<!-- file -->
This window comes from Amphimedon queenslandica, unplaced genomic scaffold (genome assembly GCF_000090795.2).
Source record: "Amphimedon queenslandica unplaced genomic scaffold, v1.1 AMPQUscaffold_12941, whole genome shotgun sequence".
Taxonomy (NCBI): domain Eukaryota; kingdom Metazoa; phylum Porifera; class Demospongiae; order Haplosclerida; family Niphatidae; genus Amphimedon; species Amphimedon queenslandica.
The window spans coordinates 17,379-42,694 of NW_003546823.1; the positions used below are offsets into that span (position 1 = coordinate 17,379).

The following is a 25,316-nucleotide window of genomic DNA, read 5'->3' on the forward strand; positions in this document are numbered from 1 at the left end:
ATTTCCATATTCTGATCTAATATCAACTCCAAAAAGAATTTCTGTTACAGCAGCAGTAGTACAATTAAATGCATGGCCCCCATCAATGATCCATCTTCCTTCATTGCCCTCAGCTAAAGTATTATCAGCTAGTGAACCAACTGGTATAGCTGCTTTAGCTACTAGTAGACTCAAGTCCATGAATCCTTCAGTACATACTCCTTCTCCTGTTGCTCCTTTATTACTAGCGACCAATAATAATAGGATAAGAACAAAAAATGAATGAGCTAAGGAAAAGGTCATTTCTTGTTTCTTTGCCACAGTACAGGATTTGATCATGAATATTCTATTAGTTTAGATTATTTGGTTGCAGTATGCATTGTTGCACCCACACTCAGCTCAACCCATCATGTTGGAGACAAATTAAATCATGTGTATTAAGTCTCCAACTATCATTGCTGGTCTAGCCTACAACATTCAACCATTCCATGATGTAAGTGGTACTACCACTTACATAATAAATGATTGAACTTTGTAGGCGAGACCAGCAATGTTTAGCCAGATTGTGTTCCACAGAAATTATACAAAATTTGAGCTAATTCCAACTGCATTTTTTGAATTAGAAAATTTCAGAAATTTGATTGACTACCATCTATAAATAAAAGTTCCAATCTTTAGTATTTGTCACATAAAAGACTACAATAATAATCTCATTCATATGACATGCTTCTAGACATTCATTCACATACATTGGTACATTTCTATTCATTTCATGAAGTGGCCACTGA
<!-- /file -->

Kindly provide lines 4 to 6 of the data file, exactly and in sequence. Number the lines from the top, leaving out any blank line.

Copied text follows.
The window spans coordinates 17,379-42,694 of NW_003546823.1; the positions used below are offsets into that span (position 1 = coordinate 17,379).

The following is a 25,316-nucleotide window of genomic DNA, read 5'->3' on the forward strand; positions in this document are numbered from 1 at the left end:
ATTTCCATATTCTGATCTAATATCAACTCCAAAAAGAATTTCTGTTACAGCAGCAGTAGTACAATTAAATGCATGGCCCCCATCAATGATCCATCTTCCTTCATTGCCCTCAGCTAAAGTATTATCAGCTAGTGAACCAACTGGTATAGCTGCTTTAGCTACTAGTAGACTCAAGTCCATGAATCCTTCAGTACATACTCCTTCTCCTGTTGCTCCTTTATTACTAGCGACCAATAATAATAGGATAAGAACAAAAAATGAATGAGCTAAGGAAAAGGTCATTTCTTGTTTCTTTGCCACAGTACAGGATTTGATCATGAATATTCTATTAGTTTAGATTATTTGGTTGCAGTATGCATTGTTGCACCCACACTCAGCTCAACCCATCATGTTGGAGACAAATTAAATCATGTGTATTAAGTCTCCAACTATCATTGCTGGTCTAGCCTACAACATTCAACCATTCCATGATGTAAGTGGTACTACCACTTACATAATAAATGATTGAACTTTGTAGGCGAGACCAGCAATGTTTAGCCAGATTGTGTTCCACAGAAATTATACAAAATTTGAGCTAATTCCAACTGCATTTTTTGAATTAGAAAATTTCAGAAATTTGATTGACTACCATCTATAAATAAAAGTTCCAATCTTTAGTATTTGTCACATAAAAGACTACAATAATAATCTCATTCATATGACATGCTTCTAGACATTCATTCACATACATTGGTACATTTCTATTCATTTCATGAAGTGGCCACTGA